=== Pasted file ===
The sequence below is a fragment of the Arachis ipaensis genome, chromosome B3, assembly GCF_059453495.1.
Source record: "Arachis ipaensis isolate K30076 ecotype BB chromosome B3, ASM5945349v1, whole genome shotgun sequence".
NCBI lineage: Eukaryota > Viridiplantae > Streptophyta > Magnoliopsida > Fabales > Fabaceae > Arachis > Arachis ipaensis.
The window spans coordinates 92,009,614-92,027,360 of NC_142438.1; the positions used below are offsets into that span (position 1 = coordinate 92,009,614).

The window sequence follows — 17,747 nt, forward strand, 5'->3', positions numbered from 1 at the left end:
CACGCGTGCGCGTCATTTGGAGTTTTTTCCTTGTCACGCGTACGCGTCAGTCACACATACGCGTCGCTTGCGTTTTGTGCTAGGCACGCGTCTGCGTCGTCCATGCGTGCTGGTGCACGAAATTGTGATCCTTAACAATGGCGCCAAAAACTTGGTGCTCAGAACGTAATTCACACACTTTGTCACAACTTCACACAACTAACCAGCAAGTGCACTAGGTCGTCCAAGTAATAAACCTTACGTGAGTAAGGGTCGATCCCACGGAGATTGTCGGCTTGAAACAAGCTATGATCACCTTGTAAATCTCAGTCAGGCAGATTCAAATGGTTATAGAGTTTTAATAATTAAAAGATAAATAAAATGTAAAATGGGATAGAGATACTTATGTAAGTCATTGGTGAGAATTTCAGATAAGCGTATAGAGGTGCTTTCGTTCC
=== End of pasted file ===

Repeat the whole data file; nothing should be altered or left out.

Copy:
The sequence below is a fragment of the Arachis ipaensis genome, chromosome B3, assembly GCF_059453495.1.
Source record: "Arachis ipaensis isolate K30076 ecotype BB chromosome B3, ASM5945349v1, whole genome shotgun sequence".
NCBI lineage: Eukaryota > Viridiplantae > Streptophyta > Magnoliopsida > Fabales > Fabaceae > Arachis > Arachis ipaensis.
The window spans coordinates 92,009,614-92,027,360 of NC_142438.1; the positions used below are offsets into that span (position 1 = coordinate 92,009,614).

The window sequence follows — 17,747 nt, forward strand, 5'->3', positions numbered from 1 at the left end:
CACGCGTGCGCGTCATTTGGAGTTTTTTCCTTGTCACGCGTACGCGTCAGTCACACATACGCGTCGCTTGCGTTTTGTGCTAGGCACGCGTCTGCGTCGTCCATGCGTGCTGGTGCACGAAATTGTGATCCTTAACAATGGCGCCAAAAACTTGGTGCTCAGAACGTAATTCACACACTTTGTCACAACTTCACACAACTAACCAGCAAGTGCACTAGGTCGTCCAAGTAATAAACCTTACGTGAGTAAGGGTCGATCCCACGGAGATTGTCGGCTTGAAACAAGCTATGATCACCTTGTAAATCTCAGTCAGGCAGATTCAAATGGTTATAGAGTTTTAATAATTAAAAGATAAATAAAATGTAAAATGGGATAGAGATACTTATGTAAGTCATTGGTGAGAATTTCAGATAAGCGTATAGAGGTGCTTTCGTTCC